One of the biggest changes between prokaryotic and eukaryotic cells is the fact that instead of only one intracellular space they are now divided and has membrane bound organelles. Why would eukaryotic cells go through all the difficulty to become compartmentalised? It obviously must have held some advantages which outweighed the trouble. In this essay the advantages and resulting problems of specialised compartments in eukaryotic cells will be discussed.
First we will look at the advantages gained. There are many including: the increase in total membrane area, the fact that some necessary proteins for metabolic processes can now be built into the organelle’s membranes and membranes can ...view middle of the document...
It also controls when and which proteins have access to the chromosomes.
In this we can see that where prokaryotes had to constrain themselves to a single function and the environment influenced what this function was, eukaryotes can now perform multiple opposing functions at the same time independent of their environment. This is thanks to the fact that the organelles membranes provide the surface where essential metabolic processes occur and some important enzymatic proteins are built into the organelle membranes.
But what problems needed to be overcame to accomplish this compartmentalisation? The biggest and main problem was transport across the membranes. How was this problem overcome?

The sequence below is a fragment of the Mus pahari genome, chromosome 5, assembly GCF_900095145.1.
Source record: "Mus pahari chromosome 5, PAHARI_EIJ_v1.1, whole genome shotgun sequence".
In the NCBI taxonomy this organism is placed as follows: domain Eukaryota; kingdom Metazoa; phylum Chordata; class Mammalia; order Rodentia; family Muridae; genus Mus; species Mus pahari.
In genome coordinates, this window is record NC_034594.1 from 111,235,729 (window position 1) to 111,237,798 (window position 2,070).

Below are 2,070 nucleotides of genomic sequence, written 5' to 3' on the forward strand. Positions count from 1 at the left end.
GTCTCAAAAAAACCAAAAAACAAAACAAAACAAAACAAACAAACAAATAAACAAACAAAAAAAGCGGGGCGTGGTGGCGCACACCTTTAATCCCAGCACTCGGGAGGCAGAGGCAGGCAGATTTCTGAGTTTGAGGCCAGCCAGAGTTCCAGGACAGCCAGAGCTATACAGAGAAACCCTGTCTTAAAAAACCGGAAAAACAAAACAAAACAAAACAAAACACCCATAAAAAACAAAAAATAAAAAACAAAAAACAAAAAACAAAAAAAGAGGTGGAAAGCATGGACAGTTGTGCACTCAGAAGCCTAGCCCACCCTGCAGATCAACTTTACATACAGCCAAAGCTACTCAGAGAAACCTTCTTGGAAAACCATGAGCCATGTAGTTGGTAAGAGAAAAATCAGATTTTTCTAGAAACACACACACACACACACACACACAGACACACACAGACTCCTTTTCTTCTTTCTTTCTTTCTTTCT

Many cells take up molecules through the process called receptor-mediated endocytosis: a protein or larger complex initially binds to a receptor on the cell surface. After the protein is bound, specialized proteins act to cause the membrane in the vicinity of the bound protein to invaginate. The invaginated membrane eventually breaks off and fuses to form a vesicle. (Extract from Berg, J. M. , Tymoczko, J. L. , and Stryer,L. Biochemistry 5th edition) The only disadvantage of this path is that it is also available for viruses and toxins to enter a cell.
Other solutions for this problem is membrane proteins. There are different proteins such as: transport-, recognition-, adhesion-, and receptor proteins. They allow substances to move in and out of cells, the body to recognise its own cells, stick cells together, bind molecules to the outside of the cell...